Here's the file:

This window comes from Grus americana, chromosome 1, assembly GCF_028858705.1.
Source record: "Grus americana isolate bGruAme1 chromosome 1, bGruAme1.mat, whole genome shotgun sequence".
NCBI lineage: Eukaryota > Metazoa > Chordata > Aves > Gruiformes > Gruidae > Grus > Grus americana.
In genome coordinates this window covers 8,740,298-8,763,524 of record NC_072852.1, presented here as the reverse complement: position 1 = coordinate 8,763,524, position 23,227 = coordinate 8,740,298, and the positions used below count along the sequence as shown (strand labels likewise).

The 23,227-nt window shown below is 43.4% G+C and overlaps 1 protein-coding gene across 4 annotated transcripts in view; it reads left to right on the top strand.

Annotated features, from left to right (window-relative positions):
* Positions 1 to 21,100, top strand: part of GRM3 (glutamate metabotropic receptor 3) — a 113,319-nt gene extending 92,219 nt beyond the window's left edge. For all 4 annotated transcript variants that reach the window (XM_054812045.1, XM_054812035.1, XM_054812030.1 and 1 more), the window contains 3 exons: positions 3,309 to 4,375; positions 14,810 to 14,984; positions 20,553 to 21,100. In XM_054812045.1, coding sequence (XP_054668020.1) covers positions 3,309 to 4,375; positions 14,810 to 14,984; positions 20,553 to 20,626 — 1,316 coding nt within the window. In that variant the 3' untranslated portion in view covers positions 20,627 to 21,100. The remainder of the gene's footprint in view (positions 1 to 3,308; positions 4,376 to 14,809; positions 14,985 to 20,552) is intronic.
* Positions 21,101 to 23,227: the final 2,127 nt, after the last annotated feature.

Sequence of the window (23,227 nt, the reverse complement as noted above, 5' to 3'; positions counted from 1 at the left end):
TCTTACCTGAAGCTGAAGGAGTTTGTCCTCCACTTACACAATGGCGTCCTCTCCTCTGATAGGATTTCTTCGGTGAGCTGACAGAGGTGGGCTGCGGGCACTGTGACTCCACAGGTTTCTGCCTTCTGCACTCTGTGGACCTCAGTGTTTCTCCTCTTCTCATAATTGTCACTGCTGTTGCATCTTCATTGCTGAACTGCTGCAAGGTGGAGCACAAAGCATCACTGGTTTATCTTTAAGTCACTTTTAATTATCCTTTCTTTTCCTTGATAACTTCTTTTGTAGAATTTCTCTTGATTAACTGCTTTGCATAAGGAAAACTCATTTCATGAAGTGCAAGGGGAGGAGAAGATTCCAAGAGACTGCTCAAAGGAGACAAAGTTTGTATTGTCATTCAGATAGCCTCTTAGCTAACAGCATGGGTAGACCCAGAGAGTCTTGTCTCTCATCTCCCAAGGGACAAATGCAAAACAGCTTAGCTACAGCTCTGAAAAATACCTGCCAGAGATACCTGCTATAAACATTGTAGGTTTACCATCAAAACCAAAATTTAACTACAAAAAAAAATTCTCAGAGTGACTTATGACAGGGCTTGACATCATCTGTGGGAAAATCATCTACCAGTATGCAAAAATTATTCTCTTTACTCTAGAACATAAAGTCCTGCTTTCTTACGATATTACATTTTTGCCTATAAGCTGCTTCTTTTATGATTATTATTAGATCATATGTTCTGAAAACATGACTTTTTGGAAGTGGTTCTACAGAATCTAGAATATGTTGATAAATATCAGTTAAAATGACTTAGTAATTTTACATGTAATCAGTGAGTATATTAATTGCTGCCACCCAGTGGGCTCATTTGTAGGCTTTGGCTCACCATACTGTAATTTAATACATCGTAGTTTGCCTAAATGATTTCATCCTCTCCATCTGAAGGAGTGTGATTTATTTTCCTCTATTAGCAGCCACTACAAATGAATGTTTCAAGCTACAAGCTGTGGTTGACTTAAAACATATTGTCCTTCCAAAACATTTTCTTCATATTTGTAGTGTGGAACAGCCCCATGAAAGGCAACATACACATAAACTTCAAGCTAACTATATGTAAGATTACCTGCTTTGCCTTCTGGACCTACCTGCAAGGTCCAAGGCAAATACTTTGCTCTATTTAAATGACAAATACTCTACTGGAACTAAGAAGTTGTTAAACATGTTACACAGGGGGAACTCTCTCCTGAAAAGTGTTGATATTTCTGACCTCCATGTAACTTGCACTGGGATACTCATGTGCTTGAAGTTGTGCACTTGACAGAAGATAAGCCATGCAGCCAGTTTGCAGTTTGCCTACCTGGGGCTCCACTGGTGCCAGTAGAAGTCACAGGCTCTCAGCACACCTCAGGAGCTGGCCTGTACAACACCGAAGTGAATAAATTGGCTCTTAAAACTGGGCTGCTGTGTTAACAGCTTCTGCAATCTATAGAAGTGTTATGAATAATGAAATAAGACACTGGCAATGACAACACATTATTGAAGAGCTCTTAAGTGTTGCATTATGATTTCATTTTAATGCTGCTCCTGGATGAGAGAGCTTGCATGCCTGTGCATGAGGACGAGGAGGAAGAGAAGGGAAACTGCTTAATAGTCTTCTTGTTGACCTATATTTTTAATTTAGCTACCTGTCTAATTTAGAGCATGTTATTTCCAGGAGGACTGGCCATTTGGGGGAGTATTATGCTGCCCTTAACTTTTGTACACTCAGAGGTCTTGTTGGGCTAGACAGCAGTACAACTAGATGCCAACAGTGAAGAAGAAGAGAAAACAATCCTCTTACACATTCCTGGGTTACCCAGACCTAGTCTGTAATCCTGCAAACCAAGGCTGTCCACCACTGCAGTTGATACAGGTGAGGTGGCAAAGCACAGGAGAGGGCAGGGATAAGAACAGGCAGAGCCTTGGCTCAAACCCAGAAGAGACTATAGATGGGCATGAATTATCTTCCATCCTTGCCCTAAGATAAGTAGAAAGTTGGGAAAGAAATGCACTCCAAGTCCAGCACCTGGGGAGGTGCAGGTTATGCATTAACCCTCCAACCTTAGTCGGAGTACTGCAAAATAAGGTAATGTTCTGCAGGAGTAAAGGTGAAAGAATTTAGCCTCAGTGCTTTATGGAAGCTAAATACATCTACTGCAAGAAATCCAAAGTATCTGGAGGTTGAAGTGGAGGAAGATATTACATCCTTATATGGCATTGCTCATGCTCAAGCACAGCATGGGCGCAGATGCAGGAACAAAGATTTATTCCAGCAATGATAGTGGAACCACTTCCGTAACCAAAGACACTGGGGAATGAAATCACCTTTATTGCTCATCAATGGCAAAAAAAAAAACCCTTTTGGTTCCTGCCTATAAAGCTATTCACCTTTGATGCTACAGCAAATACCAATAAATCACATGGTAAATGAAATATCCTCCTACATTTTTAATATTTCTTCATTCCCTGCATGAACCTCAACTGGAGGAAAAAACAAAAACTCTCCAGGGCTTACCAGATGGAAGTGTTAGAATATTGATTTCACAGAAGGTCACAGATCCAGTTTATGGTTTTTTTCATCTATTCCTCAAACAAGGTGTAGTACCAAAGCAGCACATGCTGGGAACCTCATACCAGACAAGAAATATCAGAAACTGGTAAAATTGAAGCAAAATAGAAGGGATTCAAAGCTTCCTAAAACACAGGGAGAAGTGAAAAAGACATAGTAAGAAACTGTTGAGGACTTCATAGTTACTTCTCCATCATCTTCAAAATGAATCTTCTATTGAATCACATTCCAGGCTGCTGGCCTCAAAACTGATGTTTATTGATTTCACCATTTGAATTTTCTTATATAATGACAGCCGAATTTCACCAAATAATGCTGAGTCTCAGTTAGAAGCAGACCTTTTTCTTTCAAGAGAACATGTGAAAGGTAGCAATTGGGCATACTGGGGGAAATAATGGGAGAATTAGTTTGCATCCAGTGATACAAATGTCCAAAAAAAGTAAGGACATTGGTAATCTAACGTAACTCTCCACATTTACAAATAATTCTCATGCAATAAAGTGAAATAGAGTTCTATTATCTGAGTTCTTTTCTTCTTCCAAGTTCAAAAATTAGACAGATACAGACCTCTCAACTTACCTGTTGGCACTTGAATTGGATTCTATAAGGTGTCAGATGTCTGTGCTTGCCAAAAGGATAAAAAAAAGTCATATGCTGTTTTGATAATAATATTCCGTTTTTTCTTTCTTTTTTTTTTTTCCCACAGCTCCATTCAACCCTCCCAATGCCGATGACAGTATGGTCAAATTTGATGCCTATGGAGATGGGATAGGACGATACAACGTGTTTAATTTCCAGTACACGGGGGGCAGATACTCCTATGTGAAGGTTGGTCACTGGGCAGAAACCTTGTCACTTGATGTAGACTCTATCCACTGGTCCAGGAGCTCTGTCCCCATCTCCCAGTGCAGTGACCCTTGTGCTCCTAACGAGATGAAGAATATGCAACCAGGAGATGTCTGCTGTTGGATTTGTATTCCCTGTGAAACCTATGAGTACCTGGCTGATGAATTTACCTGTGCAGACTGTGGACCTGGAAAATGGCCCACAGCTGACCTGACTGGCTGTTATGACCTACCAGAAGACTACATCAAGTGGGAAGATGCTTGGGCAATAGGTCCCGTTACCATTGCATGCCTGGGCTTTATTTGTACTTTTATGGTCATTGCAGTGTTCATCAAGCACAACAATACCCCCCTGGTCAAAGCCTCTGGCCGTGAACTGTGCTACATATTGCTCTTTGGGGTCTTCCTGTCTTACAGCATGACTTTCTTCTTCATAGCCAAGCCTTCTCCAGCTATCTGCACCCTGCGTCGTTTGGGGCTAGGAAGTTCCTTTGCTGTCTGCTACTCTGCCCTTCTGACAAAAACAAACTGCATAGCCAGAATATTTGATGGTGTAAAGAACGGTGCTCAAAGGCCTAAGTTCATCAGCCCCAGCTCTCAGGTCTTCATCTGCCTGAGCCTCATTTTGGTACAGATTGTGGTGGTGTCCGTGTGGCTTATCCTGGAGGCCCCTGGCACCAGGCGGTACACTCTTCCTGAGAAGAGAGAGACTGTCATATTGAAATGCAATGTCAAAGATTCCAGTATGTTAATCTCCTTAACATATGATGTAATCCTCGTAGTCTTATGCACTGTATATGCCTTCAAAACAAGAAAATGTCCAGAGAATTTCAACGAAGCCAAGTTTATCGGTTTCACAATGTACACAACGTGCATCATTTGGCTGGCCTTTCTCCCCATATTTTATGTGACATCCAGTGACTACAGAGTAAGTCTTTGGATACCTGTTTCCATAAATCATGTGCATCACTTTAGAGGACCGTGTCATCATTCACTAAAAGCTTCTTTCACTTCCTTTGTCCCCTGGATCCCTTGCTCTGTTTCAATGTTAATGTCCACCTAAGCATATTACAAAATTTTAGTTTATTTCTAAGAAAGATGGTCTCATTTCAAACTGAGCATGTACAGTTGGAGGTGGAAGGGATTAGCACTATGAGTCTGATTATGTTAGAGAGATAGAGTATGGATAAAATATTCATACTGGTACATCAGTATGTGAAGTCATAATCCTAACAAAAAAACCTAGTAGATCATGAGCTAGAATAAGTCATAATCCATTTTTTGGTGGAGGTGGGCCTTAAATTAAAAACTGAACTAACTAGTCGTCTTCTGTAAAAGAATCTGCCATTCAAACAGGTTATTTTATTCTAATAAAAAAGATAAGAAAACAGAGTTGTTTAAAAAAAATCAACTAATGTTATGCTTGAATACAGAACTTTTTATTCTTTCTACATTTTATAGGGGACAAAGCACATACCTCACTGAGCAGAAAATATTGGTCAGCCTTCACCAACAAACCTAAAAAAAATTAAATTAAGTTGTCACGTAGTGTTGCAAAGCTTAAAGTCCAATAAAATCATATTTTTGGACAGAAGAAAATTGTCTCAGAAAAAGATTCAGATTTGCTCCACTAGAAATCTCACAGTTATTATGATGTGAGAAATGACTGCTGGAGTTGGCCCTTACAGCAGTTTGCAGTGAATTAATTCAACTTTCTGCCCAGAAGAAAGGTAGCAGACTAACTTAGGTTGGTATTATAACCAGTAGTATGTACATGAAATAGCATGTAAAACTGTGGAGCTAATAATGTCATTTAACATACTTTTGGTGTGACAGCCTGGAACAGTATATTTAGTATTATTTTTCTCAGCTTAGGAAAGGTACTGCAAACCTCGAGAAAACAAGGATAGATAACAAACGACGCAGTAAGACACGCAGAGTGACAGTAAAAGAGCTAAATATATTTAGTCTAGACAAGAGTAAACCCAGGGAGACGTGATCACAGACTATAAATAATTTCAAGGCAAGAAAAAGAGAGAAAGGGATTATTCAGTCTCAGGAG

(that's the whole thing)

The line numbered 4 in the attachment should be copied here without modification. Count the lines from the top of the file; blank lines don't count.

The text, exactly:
In genome coordinates this window covers 8,740,298-8,763,524 of record NC_072852.1, presented here as the reverse complement: position 1 = coordinate 8,763,524, position 23,227 = coordinate 8,740,298, and the positions used below count along the sequence as shown (strand labels likewise).